All young old friends and old young friends, if we don't have great affinities, then we must have small affinities in order to gather here today. No one can deny this.
Why do I call you “young old friends”? I call you that because you all seem to have great resolve, and you look mature and sensible. Why did I also call you “old young friends”? It's because there are a few older people here who look very lively yet mild, who are not scheming, jealous, obstructive, or inclined to discriminate about people's rights and wrongs.
A group came from your school last year, but I don't know if you are the same group. There probably are some new people and some who have been here before, so we can say you are both new friends and old friends.
Here at the City of Ten Thousand Buddhas our mission is to reform the atmosphere of education. In this world, people in all walks of life are preparing to make their own living, not preparing for their death. No one thinks at all about how we are going to die in the future. Indeed, we are living, but how are we going to die? No one thinks about this question. So I say that nobody is “preparing for death.” But at the City of Ten Thousand Buddhas, there are some people who are preparing for their deaths, and others who are preparing for life here.
Ordinary people make their living by doing business, by farming, by doing manual labor, by studying, by being government officials, and so forth. People choose to follow a career in one of the five major types of occupations—scholar, farmer, laborer, businessman, and official authority. Some people choose education. They, however, are making a business out of their students—“If I establish a school, how much money will I make from the students? I can make a living!” And they use any means possible to make the school well known, turning it into a “top school.” But after getting a "top school" rating, the school is demoralized. How does this happen? It's a very embarrassing situation to talk about. In many schools, people are openly selling and using drugs. Isn't this pathetic? Many illegal activities occur openly on the campuses.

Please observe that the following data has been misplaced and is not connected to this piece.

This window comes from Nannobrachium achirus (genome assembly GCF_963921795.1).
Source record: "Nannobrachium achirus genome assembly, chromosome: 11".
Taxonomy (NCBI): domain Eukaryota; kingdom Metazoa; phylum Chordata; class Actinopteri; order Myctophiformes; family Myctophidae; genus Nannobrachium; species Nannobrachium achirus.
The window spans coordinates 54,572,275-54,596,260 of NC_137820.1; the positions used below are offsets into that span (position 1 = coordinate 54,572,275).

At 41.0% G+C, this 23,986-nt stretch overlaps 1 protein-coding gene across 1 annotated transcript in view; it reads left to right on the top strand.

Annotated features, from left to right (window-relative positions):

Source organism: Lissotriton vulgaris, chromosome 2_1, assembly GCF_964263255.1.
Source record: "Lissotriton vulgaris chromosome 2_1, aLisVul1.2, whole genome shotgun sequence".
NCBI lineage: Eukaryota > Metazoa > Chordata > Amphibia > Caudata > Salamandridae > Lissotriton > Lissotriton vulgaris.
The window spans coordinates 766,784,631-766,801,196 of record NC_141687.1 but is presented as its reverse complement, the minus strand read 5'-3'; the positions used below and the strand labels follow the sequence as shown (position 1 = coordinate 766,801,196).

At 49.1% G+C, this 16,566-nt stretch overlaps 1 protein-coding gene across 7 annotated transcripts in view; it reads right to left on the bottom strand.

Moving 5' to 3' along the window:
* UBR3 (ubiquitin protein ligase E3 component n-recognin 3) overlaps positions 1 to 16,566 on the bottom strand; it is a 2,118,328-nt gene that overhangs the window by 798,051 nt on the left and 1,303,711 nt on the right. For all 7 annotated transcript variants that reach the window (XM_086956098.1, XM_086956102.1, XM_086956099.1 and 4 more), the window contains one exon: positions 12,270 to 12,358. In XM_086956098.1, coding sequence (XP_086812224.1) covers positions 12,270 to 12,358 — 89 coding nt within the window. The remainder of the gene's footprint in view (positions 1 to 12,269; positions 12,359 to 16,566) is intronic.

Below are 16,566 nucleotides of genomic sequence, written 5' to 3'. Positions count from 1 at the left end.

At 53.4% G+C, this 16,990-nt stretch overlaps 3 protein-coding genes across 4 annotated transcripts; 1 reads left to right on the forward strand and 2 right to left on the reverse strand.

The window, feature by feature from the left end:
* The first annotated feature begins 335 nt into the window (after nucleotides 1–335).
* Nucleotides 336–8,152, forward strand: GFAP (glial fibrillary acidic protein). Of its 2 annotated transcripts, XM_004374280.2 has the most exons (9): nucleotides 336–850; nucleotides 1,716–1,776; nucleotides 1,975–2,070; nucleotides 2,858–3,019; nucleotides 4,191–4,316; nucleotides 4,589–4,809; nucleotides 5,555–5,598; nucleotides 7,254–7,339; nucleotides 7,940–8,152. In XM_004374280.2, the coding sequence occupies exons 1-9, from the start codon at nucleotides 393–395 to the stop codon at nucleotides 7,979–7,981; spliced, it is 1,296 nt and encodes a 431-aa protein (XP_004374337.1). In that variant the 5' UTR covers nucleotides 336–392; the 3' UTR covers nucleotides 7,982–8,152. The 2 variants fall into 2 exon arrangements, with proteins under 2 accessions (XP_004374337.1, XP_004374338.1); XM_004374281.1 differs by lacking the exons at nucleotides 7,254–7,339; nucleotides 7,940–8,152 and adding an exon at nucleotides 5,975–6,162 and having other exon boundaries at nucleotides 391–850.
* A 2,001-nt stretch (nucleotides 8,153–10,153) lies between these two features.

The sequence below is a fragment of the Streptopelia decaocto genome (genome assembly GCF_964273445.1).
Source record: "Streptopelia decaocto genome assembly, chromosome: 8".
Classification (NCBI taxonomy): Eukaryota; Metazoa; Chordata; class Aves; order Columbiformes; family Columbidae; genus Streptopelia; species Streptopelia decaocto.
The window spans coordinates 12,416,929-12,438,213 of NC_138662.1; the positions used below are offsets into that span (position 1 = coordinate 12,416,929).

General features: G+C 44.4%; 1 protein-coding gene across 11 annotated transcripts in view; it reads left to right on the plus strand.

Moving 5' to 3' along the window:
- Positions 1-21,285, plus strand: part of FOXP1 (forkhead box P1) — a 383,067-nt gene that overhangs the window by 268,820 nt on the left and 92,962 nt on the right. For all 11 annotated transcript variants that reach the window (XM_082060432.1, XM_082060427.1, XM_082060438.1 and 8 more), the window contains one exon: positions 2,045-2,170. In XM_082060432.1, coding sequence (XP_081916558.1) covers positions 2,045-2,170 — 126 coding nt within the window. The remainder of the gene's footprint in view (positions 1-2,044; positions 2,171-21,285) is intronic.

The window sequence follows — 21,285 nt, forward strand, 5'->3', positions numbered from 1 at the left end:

Seeing this situation, we at the City of Ten Thousand Buddhas decided to establish schools: a primary school to teach students how to be filial; a secondary school to teach students how to be loyal to their country; and a university to teach students the principles of loyalty, filiality, humaneness, and righteousness. This means being filial to one's parents, being loyal to one's country, and treating people humanely and righteously. These are the principles of the City of Ten Thousand Buddhas. Also, the primary school, secondary school, and university at the City are tuition-free. I don't want to make money off the students; I don't want to make a profit out of them. This is the City's educational style. At the City, all the students at the primary school, secondary school, and university, as well as all the left-home people and laypeople, are expected to abide by the six great principles. The first principle is no fighting: if I don't fight with people, then people won't fight with me. And even if people do fight with me, I still won't fight with them. If we can be like this, then the disputes in this world will disappear. The second is not to be greedy, not to be greedy for anything. The third is no seeking. The fourth is not being selfish. The fifth is not pursuing self-benefit. And the sixth is no lying. These are the six great principles that people at the City must cultivate.
You are now visiting the City. I'm not advertising; rather I'm introducing the principles of the City to you. I hope you young people will be especially diligent in helping your country, so that the people of this nation will attain happiness. I hope we can mutually encourage each other to do this!
A talk given at noon on May 21, 1983,
at the City of Ten Thousand Buddhas,
to students from the University of the Redwoods